Ministry of Transport and Public Works has found itself in a fix over the upgraded Malawi Traffic Information System (Maltis) as the contractor is yet to conduct skills transfer and provide information.
In the same vein, it has been learnt that government is behind schedule in paying the contractor, Fischer and Movesa Consulting, who are owed about 12 million rands (about K600 million). The total cost of the contract was 38 million rands (about K1.6 billion).
The ministry’s chief road traffic officer Fergus Gondwe disclosed this last week when the Department of Road Traffic and Safety Services (DRTSS) appeared before the Parliamentary Committee on Government Assurances and Public Service Reforms to appraise them on the progress on the Maltis upgrade.
He told the committee that the Maltis implementation committee highlighted to the steering committee the challenges being experienced in the upgrade and invited the Fischer and Movesa Consulting to a meeting on September 29 2017.
Said Gondwe: “The meeting was called to discuss the challenges and handover of the system, but the contractor said he would not be available and instead suggested October 9 or 10th. We are waiting for the confirmation of the date to agree on how the challenges can be ironed out.”
During the meeting with the contractor, DRTSS is expected to present the challenges to the contractor, procedures for the handover of the system and presentation of the source code which Gondwe said is a critical part of the handover.
He said the challenges include system management still being done by consultant, keeping the DRTSS out of control on what happens in terms of changes or upgrades.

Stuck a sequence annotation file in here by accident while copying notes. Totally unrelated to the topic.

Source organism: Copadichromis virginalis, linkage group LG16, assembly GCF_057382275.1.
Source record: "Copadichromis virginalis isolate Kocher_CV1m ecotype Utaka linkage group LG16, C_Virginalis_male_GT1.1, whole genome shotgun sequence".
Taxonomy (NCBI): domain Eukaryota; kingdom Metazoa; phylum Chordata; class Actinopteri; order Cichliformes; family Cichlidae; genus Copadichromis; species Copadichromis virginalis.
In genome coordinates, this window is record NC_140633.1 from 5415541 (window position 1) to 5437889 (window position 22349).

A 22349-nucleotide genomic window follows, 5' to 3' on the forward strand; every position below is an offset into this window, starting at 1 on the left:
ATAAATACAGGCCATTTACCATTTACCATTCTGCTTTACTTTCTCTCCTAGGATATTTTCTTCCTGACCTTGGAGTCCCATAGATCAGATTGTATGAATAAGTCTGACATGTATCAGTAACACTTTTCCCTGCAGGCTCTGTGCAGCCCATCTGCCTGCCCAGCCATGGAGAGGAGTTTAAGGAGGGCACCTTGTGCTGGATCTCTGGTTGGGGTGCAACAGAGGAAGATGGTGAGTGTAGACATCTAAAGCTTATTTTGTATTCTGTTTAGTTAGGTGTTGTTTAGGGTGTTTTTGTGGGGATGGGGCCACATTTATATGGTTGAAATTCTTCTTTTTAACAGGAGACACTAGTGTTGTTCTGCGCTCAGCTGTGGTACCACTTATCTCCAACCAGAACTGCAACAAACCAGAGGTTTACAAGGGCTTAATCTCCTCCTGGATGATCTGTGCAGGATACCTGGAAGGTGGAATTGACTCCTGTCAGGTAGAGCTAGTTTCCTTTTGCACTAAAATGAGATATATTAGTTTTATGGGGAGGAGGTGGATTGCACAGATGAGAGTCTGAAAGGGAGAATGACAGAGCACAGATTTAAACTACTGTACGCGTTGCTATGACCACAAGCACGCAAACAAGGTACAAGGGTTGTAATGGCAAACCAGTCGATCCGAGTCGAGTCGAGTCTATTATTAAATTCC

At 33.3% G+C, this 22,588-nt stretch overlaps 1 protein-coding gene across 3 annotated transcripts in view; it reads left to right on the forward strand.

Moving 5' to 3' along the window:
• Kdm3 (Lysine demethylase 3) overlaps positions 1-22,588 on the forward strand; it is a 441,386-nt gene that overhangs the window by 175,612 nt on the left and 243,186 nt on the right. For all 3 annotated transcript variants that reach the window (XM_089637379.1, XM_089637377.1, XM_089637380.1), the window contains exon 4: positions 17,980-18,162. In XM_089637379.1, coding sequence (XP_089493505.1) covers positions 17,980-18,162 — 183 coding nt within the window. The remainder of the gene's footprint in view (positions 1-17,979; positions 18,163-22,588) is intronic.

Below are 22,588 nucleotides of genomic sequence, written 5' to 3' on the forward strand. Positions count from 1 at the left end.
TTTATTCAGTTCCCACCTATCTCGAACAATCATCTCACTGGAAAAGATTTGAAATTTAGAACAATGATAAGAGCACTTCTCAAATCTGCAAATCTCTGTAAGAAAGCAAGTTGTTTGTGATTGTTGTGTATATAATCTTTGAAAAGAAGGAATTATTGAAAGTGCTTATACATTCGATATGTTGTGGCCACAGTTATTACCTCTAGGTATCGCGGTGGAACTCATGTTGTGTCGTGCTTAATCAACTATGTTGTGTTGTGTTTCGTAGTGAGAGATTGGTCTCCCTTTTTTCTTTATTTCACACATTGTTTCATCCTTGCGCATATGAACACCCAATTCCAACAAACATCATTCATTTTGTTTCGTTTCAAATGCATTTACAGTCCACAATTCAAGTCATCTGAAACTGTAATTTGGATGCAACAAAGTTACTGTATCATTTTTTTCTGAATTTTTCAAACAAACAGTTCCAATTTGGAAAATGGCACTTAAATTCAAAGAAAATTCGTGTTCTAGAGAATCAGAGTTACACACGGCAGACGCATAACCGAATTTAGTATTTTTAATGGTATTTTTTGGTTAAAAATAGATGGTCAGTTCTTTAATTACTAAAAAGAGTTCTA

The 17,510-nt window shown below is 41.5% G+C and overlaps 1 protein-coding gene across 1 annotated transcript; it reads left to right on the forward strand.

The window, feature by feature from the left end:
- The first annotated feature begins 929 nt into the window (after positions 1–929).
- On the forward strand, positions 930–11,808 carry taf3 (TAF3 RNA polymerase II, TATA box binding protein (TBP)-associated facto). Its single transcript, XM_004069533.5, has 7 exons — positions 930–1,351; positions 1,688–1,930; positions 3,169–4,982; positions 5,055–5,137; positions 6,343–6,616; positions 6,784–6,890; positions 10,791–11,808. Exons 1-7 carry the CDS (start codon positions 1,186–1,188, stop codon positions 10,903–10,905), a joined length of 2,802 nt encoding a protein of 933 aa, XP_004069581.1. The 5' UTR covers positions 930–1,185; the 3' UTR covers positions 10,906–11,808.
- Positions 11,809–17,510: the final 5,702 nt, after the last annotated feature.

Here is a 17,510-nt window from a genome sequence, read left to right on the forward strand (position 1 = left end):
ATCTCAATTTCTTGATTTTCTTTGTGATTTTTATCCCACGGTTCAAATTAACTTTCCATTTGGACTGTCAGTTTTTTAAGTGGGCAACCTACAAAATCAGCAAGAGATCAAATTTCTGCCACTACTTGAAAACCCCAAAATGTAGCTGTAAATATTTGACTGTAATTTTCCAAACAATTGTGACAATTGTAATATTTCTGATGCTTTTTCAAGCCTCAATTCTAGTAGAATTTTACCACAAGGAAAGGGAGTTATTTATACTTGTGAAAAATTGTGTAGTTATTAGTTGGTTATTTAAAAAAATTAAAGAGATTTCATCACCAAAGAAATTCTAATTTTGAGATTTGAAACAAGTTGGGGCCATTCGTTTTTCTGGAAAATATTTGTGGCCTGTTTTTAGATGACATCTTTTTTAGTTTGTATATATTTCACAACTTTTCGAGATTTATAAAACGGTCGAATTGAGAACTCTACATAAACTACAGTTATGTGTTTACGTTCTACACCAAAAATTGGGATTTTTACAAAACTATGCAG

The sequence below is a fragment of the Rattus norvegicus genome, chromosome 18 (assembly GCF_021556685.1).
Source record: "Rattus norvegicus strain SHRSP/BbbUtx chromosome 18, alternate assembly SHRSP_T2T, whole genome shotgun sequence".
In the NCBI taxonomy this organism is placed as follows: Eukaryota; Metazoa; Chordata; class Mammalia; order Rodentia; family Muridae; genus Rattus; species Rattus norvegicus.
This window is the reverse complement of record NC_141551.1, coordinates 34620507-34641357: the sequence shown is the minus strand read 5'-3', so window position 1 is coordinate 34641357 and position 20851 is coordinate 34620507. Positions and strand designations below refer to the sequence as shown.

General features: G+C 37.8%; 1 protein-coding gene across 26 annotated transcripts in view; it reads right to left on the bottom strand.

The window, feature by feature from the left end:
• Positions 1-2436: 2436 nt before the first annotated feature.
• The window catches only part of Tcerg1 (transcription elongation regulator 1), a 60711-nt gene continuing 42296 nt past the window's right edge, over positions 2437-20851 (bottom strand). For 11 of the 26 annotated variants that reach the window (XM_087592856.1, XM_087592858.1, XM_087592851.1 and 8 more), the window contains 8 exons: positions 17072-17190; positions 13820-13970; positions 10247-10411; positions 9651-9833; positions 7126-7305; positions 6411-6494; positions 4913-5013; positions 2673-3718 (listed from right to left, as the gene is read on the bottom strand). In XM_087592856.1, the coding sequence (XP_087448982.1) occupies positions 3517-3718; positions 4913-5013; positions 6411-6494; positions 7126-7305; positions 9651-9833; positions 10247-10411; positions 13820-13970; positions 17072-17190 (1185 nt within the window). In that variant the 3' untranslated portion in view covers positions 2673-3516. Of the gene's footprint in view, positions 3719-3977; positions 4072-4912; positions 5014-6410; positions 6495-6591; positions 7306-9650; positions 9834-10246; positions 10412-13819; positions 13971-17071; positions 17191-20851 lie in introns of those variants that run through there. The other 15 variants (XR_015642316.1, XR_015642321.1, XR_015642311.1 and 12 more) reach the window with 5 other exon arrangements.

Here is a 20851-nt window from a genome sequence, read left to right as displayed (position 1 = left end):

Reads the report submitted to the committee: “The consultant has been reluctant to gradually handover the system and even the network management. This includes the help desk activities.
“DRTSS staff were identified and trained on how to log issues/tickets, but they have no idea on what happens at the back end to resolve those issues.
“There is also slow progress by the consultant to rectify problems with regards to system errors such as the issuance of tickets for speed cameras.
“Skills transfer has not yet taken place and management is waiting for FMC for agreement on the plan to do skills transfer to DRTSS staff.”
Mzimba Solora member of Parliament (MP) Jacob Hara wondered if the contractor was reluctant to handover the system to DRTSS because he was yet to be paid in full.
In response, Gondwe said: “On payment, we are on course, but behind schedule. There is a debt of R12 million which we are owing the consultant. We have his money, but he has services which have not been completed; hence, the roundtable discussion.”
Our sister newspaper, the Weekend Nation, recently reported that the contractor was yet to link the system of the Malawi Posts Corporation (MPC) one stop centre in Mangochi to the DRTSS headquarters in Lilongwe.
In a telephone interview a few weeks ago chief director of public service reforms in the Office of the President and Cabinet (OPC), Seodi White, admitted that there were misunderstandings between MPC and the contractor on the issue of firewall authorising licensing and that the matter was resolved.
However, she could not clarify on why the contractor seemed not to be fully cooperating, saying what is important is that the matter was resolved.
Ministry of Transport and Public Works engaged Fischer and Movesa Consulting to upgrade Maltis in 2014 to improve service delivery.
Notable successes under the system include interfacing with Malawi Revenue Authority (MRA) and Interpol, introduction of biometrics verification, automation of vehicle testing to improve road safety, improved revenue collection and introduction of an electronic document filing system. n